Unfair trials of protesters, online critics of the government and relatives of these individuals continued, as did other suppression of freedom of expression. Group trials of excessive numbers of defendants, in some cases amounting to mass trials, as well as other unfair trials, also continued. Detainees were ill-treated and, in some cases, tortured. The Ministry of Interior’s Ombudsman, the government’s National Institution for Human Rights (NIHR) and the Office of Public Prosecution’s Special Investigation Unit (SIU) remained ineffective in safeguarding human rights and punishing violations. Women faced discrimination under Bahraini law. Prison conditions were poor. Dire living conditions for migrant workers left them particularly vulnerable to infection during the COVID-19 pandemic.
The Bahraini authorities’ response to the COVID-19 pandemic included significant restrictions on movement and social life. There were reportedly very high levels of testing, but this lacked basic transparency and did not include adequate protections for migrant workers. The authorities rolled out an invasive contact tracing app, putting the privacy of millions at risk by tracking users’ locations in real time.1
Bahrain continued to deny access to independent human rights monitors, including Amnesty International, Human Rights Watch and UN human rights bodies. Bahrain remained a member of the coalition led by Saudi Arabia in the armed conflict in Yemen.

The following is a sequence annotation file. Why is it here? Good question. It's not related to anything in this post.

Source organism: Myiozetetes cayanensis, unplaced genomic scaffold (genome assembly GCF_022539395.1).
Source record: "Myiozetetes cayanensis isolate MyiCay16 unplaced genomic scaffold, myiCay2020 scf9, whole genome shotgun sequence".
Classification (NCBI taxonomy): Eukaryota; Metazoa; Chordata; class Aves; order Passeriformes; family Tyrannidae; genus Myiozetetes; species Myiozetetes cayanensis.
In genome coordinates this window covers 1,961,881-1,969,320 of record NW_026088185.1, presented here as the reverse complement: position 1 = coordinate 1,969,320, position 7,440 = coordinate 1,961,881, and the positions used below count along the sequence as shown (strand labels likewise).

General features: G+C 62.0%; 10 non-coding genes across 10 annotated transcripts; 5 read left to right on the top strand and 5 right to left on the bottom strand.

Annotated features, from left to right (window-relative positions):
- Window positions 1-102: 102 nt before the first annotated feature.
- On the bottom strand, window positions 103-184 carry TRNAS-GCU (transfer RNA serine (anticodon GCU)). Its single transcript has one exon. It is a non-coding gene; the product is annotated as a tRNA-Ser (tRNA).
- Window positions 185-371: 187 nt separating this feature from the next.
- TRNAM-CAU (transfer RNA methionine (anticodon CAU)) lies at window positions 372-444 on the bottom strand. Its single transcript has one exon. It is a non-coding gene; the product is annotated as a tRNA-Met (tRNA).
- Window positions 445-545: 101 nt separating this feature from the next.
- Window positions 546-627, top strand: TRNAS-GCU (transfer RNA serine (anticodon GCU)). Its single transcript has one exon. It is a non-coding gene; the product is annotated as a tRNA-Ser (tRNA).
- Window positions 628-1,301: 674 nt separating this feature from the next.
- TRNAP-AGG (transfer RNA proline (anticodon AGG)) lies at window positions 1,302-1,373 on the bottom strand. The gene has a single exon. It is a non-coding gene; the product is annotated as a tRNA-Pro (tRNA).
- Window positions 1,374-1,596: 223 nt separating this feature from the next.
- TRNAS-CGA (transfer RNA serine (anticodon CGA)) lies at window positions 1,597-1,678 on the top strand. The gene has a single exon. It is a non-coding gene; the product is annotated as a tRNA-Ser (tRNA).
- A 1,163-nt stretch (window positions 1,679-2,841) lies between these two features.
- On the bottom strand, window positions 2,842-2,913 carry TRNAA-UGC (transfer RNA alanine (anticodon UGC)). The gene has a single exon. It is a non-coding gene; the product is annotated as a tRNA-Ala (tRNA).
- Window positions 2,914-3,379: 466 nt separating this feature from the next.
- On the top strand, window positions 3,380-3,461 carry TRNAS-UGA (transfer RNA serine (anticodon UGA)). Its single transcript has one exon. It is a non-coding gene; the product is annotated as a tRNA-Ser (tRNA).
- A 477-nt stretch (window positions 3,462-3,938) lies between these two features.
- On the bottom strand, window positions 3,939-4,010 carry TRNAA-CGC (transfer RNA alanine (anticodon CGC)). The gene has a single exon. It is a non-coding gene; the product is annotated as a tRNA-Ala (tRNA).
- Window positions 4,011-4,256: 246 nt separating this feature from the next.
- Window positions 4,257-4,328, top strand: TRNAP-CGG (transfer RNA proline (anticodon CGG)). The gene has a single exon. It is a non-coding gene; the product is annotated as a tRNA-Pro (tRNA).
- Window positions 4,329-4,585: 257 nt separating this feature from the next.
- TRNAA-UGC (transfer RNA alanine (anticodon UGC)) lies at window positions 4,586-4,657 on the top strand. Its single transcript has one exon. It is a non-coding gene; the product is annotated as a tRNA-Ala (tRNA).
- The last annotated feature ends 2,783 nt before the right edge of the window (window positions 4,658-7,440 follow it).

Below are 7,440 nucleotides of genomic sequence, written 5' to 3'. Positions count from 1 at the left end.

Bahrain has no independent media. All locally based newspapers and broadcasters support the government and are owned and/or managed by people close to the government.
Bahrain used the pretext of COVID-19 to further repress freedom of expression. In March, the Office of Public Prosecution threatened to act against anyone publishing or circulating “false news” or “biased rumours” on the grounds that “the current circumstances” called for “support for the agencies and institutions of the state”. A few days later, the Ministry of Interior announced that its Cyber Crime Directorate had assigned employees to “monitor and track offending [social media] accounts”. This led to scores of new investigations and prosecutions under Article 168 of the Penal Code, which criminalizes publication of “false news”.
Individuals who spoke out about human rights violations, and their relatives, faced reprisals. The authorities brought more than 20 cases against Kameel Juma Hasan, the 17-year-old son of former prisoner Najah Ahmed Yusuf, after they both refused to be informants for state security, and after Najah Ahmed Yusuf had told international human rights groups and media that she had been sexually assaulted during interrogation in 2017.2
In June, Nabeel Rajab, head of the outlawed Bahrain Centre for Human Rights, was released from prison on probation, after serving four years for posting on Twitter criticizing the government’s human rights record.